Although the evidence was in conflict, there was sufficient evidence to authorize the jury to find that the defendant's agent was operating its truck without a proper tail lamp in violation of Code Ann. 68-1705 (a), and that such negligence was the proximate cause of the collision whereby the plaintiff's vehicle struck the rear of the defendant's slowly moving truck on a dark, foggy morning. Our view of the instant case is that it was a question for the jury to determine whether the proximate cause of the collision was the plaintiff's failure to exercise ordinary care and diligence, such as failing to keep a proper lookout, or the defendant's negligence, such as the failure to have a proper tail lamp on the rear of its vehicle. The fact that the plaintiff was possibly negligent in some respect, does not necessarily bar his recovery, this being a comparative negligence State. Adams v. Jackson, 45 Ga. App. 860 (166 S. E. 258). See Simmons v. Jones, 55 Ga. App. 831 (191 S. E. 490).
"It is not necessarily such a lack of ordinary care on the plaintiff's part as will defeat a recovery for the operator of a properly-equipped automobile to drive it in the night at such a rate of speed that he can not stop it within the limit of his vision ahead. Whether he is to be chargeable with negligence or not depends upon what is reasonable under all the circumstances; and unless the facts shown unmistakably point to but one conclusion, the decision of that question is especially one for the determination by the jury. To hold otherwise would force the traveler to assume that the highway was liable to be obstructed, and, in view of this, so to travel that he would not collide with any obstructions in the highway, however negligently they might have been created and maintained." Bach v. Bragg Bros. & Blackwell, 53 Ga. App. 574, 577 (186 S. E. 711). See also McCurry v. Moffett, 80 Ga. App 761 (57 S. E. 2d 451); Simmons v. Jones, 55 Ga. App. 831, supra; Adams v. Jackson, 45 Ga. App. 860, supra.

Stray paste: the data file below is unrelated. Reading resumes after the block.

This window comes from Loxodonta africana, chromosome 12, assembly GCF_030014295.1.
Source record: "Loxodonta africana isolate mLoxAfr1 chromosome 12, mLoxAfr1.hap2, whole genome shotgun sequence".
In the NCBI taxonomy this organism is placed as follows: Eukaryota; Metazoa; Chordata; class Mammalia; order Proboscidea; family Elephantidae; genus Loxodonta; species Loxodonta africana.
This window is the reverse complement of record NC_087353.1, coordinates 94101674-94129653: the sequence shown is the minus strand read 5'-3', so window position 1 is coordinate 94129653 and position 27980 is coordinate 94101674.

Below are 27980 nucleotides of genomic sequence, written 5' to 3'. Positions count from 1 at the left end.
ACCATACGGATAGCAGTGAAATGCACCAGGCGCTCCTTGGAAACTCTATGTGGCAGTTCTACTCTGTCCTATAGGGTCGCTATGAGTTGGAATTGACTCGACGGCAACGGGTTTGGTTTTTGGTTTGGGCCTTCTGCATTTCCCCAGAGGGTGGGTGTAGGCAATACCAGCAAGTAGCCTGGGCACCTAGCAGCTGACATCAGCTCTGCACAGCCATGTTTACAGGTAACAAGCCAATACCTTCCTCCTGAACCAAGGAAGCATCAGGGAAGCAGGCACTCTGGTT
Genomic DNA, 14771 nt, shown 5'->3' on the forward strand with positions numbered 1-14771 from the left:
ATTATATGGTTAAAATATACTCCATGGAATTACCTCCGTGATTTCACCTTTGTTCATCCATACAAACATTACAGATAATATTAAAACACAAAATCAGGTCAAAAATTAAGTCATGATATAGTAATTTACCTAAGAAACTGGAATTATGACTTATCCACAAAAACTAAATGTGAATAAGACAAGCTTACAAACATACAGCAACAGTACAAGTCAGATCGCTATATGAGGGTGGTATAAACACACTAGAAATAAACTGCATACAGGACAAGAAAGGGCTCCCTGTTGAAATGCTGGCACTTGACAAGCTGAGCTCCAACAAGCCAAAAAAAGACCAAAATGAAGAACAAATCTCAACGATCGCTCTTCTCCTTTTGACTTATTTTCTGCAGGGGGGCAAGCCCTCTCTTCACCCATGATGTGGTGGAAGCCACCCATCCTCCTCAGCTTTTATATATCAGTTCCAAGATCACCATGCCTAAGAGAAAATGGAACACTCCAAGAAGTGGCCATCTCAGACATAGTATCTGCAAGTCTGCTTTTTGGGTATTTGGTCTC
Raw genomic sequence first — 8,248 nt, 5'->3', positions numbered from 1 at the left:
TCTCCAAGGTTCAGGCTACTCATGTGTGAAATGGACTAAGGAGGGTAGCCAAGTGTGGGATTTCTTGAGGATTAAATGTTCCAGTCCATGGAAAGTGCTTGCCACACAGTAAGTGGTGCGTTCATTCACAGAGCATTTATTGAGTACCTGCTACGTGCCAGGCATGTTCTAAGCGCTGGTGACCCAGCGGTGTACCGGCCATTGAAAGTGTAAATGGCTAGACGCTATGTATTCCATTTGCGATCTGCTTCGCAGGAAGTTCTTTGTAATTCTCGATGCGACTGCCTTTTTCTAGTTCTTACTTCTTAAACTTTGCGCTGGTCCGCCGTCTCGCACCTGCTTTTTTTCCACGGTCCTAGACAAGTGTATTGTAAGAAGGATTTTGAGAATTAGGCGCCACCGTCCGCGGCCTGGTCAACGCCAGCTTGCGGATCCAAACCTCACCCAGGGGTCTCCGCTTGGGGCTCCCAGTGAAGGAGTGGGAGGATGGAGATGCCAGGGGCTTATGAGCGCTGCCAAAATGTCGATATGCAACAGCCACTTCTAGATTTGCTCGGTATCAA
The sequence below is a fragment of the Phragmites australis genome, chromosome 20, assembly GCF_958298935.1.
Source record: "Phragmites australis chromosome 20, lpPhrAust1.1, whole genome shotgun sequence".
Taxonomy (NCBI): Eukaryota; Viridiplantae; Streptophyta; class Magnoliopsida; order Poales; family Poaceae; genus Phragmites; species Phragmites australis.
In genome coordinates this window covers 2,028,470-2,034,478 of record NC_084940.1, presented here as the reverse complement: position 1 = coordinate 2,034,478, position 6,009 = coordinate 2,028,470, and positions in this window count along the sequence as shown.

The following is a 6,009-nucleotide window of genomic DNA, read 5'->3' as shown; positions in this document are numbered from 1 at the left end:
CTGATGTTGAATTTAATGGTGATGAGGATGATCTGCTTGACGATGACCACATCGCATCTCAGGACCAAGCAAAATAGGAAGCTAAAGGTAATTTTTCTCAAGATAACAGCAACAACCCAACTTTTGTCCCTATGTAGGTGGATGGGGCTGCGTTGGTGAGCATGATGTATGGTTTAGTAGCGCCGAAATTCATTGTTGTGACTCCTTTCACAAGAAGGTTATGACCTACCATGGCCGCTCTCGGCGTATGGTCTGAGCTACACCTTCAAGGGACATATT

Questions of negligence, diligence, contributory negligence, and proximate cause are peculiarly matters for a jury, and a court should not take the place of the jury in solving them except in plain and indisputable cases. Howard v. Savannah Electric Co., 140 Ga. 482 (79 S. E. 112); Tallman v. Green, 74 Ga. App. 731 (41 S. E. 2d 339); Columbus Power Co. v. Puckett, 24 Ga. App. 390 (100 S. E. 800); Southern Cotton-Oil Co. v. Gladman, 1 Ga. App. 259 (58 S. E. 249).
The trial court did not err in overruling the defendant's motion for a new trial, nor its motion for judgment notwithstanding the verdict.
Butt & Spence, H. A. Stephens, Jr., contra.